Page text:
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Developmental Trajectories of Metabolic Control among White, Black, and Hispanic Youth with Type 1 Diabetes

Objective: To examine race/ethnicity and neighborhood income differences in longitudinal patterns of deterioration in hemoglobin A1c (HbA1c) values among youth (age 10 to 18 years) with type 1 diabetes.

Study Design:  A sample of 225 youth (50.2% female), including 81 White, 81 Black, and 63 Hispanic youth with type 1 diabetes, was matched initially on age and sex. Neighborhood median family income was obtained through public census databases. Self-identified race/ethnicity and all HbA1c values (grand mean, 9.09% ± 2.02%) available in patients' medical records between age 10 and 18 years were recorded and analyzed.

Results: Hierarchical linear modeling revealed age-related deterioration in HbA1c values that differed by race/ethnicity and income. Controlling for income, White and Hispanic youth had similar HbA1c values at the start of adolescence (age 10) and demonstrated similar rates of deterioration across adolescence. Blacks had higher initial HbA1c values compared with Whites and Hispanics, but a similar rate of deterioration. Higher neighborhood income was associated with slower deterioration in HbA1c value among White teens, but not among Hispanic or Black teens.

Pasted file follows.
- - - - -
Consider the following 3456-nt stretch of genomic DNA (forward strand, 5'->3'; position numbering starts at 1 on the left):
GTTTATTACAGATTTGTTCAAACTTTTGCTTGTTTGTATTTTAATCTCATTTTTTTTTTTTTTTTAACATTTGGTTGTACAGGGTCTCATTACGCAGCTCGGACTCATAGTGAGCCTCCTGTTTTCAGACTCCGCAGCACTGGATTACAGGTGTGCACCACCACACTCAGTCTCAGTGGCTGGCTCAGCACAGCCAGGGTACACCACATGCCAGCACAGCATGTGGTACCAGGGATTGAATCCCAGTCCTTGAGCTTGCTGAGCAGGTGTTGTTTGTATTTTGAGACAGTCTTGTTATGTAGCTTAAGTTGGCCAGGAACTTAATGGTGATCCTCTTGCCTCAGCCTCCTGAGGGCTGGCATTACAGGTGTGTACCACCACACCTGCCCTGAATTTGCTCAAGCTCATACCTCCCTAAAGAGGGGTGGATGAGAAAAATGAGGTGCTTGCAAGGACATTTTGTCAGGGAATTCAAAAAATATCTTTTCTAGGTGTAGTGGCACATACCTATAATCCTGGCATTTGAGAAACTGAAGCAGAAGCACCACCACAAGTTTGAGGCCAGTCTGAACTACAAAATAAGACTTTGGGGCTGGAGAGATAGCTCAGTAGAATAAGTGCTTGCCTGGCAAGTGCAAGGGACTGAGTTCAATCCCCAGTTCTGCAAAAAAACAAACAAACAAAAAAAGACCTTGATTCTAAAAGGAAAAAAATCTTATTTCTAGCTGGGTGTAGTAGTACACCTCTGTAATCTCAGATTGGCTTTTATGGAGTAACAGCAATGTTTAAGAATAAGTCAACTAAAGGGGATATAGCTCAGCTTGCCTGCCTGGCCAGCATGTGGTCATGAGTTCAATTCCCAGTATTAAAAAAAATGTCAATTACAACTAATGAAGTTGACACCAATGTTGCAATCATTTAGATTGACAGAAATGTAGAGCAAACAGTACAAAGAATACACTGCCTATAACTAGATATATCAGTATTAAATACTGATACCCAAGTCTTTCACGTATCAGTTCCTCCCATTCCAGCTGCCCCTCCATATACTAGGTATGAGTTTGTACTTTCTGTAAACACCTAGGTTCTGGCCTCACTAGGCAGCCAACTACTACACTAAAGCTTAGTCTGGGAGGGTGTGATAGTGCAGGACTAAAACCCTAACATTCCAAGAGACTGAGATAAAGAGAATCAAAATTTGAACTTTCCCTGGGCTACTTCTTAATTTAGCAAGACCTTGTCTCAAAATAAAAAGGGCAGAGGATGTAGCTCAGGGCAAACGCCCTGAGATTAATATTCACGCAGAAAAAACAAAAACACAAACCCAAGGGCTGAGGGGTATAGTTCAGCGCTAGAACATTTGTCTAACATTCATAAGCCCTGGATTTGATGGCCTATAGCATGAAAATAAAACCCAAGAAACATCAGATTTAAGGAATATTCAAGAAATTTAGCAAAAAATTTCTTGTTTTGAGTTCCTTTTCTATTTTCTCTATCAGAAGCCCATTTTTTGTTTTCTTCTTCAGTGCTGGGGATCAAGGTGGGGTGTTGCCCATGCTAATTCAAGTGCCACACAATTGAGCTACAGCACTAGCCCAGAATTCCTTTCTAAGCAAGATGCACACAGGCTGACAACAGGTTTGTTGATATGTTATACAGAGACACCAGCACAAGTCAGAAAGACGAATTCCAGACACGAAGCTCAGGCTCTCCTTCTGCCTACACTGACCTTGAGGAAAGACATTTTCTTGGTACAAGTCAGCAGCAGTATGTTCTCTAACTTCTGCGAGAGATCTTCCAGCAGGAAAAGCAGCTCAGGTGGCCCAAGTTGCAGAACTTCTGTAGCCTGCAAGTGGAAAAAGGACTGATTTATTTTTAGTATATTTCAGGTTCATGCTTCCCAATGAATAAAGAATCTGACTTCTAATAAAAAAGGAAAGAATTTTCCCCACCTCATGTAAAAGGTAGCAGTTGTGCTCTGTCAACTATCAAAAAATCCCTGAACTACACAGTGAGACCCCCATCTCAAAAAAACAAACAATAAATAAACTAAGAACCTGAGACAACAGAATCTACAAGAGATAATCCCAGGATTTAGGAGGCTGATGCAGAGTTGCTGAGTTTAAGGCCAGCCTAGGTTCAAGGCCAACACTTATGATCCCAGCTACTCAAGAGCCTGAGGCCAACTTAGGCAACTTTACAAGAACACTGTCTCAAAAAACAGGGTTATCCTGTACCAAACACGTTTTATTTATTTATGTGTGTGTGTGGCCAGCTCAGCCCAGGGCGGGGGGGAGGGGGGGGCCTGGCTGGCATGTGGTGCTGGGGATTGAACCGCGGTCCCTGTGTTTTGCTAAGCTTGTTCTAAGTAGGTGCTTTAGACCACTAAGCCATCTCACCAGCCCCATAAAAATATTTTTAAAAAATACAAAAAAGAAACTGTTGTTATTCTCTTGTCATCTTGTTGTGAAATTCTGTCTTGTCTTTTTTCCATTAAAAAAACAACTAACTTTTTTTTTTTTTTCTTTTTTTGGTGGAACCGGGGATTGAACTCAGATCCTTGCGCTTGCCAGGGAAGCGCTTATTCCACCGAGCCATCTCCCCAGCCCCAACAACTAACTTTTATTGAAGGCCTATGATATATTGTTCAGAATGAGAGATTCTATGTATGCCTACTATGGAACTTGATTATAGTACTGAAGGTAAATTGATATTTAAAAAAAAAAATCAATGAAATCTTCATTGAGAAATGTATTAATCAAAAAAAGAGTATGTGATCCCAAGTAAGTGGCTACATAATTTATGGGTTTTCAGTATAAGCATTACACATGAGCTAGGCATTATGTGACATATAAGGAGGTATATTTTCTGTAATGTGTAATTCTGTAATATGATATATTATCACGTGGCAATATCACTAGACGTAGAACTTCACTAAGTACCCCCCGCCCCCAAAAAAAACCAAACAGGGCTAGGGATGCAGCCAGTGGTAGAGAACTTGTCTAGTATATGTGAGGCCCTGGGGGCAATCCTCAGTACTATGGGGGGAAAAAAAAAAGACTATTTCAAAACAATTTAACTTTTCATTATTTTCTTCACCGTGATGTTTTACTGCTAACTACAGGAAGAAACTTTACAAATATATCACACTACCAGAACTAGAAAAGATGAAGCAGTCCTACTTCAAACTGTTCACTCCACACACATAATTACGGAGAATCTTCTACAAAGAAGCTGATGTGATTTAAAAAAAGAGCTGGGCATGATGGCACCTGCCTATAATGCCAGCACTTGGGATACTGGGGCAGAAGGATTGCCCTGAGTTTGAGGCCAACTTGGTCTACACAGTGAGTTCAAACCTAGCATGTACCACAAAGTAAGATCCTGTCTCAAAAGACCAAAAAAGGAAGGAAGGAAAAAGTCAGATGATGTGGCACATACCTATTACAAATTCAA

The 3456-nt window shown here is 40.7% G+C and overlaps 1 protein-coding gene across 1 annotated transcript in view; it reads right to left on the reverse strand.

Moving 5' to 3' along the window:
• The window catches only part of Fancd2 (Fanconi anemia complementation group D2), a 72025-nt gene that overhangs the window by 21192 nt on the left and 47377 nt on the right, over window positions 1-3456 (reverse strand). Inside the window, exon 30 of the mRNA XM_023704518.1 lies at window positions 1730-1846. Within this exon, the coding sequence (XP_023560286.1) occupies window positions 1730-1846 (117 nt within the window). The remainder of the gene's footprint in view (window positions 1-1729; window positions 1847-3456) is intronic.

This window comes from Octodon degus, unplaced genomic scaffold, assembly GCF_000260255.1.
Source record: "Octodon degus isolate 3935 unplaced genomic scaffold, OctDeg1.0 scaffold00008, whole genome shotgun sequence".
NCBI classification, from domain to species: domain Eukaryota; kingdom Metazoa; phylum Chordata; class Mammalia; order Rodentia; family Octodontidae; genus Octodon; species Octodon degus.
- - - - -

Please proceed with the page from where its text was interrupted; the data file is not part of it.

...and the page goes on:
Conclusions: Longitudinally, Black youth appear to experience disproportionate risks compared with White and Hispanic youth when income is statistically controlled. Neither Black nor Hispanic youth appear to benefit from living in higher-income neighborhoods.

Jenny T. Wang, PhD, Deborah J. Wiebe, PhD, MPH, Perrin C. White, MD
Year Published: 
Online 17 May 2011
Volume (issue) pages: 
2011 Oct;159(4):571-6. doi: 10.1016/j.jpeds.2011.03.053.
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